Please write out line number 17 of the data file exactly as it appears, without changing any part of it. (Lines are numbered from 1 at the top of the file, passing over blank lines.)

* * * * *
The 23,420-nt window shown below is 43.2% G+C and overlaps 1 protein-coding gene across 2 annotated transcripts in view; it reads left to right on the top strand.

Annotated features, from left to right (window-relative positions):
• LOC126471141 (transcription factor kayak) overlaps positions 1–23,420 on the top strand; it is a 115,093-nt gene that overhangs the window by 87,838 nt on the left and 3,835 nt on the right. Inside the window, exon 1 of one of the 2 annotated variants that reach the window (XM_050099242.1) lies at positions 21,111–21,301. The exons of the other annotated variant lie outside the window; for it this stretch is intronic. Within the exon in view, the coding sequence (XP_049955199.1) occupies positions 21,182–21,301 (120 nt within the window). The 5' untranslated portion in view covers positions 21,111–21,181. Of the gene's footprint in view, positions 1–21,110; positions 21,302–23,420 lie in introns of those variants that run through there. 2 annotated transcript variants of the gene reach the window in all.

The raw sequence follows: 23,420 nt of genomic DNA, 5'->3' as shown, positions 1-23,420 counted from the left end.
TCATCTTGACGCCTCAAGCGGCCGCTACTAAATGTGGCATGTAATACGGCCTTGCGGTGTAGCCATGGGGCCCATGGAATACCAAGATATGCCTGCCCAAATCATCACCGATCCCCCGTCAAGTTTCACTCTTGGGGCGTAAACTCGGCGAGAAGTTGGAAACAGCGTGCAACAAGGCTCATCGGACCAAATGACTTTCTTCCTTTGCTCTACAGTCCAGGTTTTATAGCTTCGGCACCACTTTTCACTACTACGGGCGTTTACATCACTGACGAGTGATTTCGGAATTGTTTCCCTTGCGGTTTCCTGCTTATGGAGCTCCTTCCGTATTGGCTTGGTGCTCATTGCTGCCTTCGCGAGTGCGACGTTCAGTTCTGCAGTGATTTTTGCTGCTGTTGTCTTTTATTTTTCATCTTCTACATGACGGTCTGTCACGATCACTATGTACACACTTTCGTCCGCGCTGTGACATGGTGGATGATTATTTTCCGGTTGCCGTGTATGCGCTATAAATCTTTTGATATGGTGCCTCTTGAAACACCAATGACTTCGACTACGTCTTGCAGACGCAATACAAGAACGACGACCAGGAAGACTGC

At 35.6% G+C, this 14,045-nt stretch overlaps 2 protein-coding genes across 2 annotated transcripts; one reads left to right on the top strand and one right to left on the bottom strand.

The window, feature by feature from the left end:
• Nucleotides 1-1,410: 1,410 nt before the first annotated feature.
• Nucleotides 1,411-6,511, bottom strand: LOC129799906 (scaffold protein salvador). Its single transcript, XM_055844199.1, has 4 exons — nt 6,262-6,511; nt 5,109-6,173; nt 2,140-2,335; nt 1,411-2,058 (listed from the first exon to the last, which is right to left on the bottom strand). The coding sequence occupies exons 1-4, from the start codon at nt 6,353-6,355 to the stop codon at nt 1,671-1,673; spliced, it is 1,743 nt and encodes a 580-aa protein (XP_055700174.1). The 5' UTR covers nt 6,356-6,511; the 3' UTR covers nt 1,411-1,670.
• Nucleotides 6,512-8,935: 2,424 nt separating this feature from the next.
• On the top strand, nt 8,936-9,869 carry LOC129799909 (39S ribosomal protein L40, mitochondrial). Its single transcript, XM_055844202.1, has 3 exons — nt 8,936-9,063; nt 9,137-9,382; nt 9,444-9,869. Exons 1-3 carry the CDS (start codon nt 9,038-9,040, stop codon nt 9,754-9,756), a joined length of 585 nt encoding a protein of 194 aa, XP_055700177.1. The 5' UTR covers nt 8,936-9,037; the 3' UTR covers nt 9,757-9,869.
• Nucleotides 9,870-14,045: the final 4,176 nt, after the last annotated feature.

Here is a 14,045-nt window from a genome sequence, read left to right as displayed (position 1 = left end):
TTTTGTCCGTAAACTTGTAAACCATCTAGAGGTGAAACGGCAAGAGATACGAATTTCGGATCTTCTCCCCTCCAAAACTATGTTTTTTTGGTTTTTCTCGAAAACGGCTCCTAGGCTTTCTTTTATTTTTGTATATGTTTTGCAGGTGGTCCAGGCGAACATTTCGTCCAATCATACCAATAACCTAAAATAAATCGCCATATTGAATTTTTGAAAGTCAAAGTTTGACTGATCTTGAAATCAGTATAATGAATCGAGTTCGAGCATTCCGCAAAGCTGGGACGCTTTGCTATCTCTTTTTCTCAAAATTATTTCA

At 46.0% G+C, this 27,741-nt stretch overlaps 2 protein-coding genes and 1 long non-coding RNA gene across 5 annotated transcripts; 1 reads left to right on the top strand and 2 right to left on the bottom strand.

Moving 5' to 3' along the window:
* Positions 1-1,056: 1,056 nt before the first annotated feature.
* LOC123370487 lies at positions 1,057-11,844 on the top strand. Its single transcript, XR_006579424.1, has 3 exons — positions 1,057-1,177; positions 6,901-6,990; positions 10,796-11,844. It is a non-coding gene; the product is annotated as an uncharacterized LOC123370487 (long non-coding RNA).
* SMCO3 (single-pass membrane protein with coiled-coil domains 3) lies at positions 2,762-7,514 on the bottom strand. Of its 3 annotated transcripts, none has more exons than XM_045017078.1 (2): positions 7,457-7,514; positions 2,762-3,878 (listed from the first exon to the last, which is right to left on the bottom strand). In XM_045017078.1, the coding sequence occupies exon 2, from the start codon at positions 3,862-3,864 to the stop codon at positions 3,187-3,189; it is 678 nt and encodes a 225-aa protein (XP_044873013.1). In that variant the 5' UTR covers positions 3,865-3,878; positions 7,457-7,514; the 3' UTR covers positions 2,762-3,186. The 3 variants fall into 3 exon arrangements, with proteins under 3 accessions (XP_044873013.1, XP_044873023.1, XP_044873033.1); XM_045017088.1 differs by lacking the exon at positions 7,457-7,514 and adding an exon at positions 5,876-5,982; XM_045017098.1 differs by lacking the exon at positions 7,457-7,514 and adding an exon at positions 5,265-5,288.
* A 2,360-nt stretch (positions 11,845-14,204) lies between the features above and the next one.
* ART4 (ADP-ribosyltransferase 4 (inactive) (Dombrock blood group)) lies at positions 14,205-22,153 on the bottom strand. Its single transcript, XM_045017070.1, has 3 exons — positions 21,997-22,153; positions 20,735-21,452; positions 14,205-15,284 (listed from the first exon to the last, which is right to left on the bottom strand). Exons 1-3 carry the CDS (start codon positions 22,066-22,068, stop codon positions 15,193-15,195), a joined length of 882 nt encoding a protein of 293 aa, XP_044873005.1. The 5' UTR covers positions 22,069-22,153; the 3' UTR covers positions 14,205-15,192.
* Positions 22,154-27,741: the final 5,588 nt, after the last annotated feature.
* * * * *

* Positions 1-1,056: 1,056 nt before the first annotated feature.